What if everyone knew how they were going to die… everyone, that is, except for you. For Samael, that is his reality.

The world is dictated, not just by money, but by Time — the countdown to death worn on everybody’s palm. The economy, society, community and everything else in how the world treats you is run by this number — it’s everything.

“Do you know how many years were lost to war since our Queen, Victoria, took the throne in 1837? 13.8 billion — 13,800,000,000 years — that’s the age of the universe lost to war in less than 200 years!”


The rich get richer — and older. The poor get poorer, but thanks to the so-called generosity of the rich, they can make Coin if they sell their precious Time to one more affluent. A vicious circle has formed; a corporate food chain with both Time and money its currency. At the bottom of the ladder? Samael.

Sam is different. Sam has no Time, and with the world’s economy and society dependent on an individual’s Time, his options have always been limited to nothing. When his father dies of injuries to his lungs, he has no choice but to give his remaining 20 years to Sam’s older brother, Colin. But as Colin is about to ship off to war, the brothers begin to worry about what that means for their family’s Time.

With no job, no family and the only family he has left shipping to war, how will Sam survive?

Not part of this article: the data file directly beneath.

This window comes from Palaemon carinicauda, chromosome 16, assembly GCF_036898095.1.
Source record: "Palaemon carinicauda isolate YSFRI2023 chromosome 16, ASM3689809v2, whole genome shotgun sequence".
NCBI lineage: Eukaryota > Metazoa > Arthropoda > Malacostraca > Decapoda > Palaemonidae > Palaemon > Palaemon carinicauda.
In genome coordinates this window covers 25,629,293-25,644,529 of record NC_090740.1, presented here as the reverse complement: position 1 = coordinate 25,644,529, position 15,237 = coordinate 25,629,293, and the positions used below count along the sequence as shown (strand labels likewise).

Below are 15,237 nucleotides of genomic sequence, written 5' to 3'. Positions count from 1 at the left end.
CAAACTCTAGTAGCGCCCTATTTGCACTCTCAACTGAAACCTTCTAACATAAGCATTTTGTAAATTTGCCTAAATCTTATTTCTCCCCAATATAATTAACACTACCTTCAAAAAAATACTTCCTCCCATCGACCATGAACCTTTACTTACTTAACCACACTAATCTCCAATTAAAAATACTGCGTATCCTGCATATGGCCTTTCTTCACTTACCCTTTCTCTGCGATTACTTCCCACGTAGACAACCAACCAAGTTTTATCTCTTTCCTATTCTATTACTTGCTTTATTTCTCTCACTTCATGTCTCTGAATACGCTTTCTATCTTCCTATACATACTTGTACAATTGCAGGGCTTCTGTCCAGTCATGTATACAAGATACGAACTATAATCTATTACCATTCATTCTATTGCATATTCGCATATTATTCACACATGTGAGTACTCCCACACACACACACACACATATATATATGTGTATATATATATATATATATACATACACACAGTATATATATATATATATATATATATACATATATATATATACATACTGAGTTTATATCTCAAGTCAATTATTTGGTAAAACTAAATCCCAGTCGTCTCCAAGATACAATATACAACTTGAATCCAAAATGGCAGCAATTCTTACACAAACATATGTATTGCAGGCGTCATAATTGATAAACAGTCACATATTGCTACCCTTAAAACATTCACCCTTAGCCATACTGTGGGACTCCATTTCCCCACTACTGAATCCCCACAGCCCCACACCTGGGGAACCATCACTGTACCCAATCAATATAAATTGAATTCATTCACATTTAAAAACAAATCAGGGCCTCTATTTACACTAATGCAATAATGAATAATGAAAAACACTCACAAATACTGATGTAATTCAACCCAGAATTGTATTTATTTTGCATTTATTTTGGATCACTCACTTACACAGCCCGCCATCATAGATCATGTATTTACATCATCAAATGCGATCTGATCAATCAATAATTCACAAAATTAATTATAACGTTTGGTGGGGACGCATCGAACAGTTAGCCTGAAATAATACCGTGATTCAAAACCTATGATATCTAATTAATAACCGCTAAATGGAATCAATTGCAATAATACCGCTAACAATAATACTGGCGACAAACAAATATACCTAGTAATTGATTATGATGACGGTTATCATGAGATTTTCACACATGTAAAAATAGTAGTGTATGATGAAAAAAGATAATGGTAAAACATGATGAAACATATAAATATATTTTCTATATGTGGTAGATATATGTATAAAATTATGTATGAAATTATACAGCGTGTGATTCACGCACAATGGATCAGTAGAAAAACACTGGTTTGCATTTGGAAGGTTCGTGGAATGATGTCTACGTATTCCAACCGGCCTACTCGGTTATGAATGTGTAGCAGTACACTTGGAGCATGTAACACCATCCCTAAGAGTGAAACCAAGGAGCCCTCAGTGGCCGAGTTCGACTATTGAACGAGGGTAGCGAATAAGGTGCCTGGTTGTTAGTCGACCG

This story idea came from the phrase “can you spare a minute for…” which is one we’ve all heard countless times from both charity workers and salesmen. It’s something we overlook, but when you’re asked for “a minute” or “just a few seconds” we’re giving away a thing more precious than money or any material thing — our time.

As an extension to that I asked the question “what if I could sell my time for money?” It’s an interesting question (one I’m sure countless people have puzzled over before), and makes you wonder what it would be worth to you. How much would you sell a year of your life for? A month? A day? But we already have that answer, all of us do. Because, after all, that’s what we do when we go to work, right? If you get paid £8 an hour, you’ve sold that hour for £8 and odds are there’s an exec up the ladder who, from your hour, made £80, £800 or even £8,000!

So yes, you might be able to take from that that this is a satire of modern life, of the structures we have put in place and accepted for the last few centuries, but that’s not the meat of the story; that’s just the world. The story comes from a tale of two brothers (classic sounding, I know) where one is perpetually hated — prejudiced against — while the other sticks his neck out to try and save his younger sibling, for whom he cares deeply, from torment and distress.

The story runs as two stories in parallel: Sam’s story as an adult where we follow the time around his father’s death and the subsequent events, including his relationship with Olivia Kumar, his only and closest friend who works as a journalist. Alongside this narrative is Colin’s, a time-jumping look into his childhood and, by extension, Sam’s. With this I want to drive home ideas about, as you might have guessed, prejudice, family, and relationships (although you can totally overlook the subtext and read a nice, albeit heavy, story about two brothers!)

That’s all I can say about the screenplay for now as it is firmly in stage 2 of my editing process, but for more updates as this comes out, subscribe to my newsletter or follow me on social media. The links can be found below and on my contact page.

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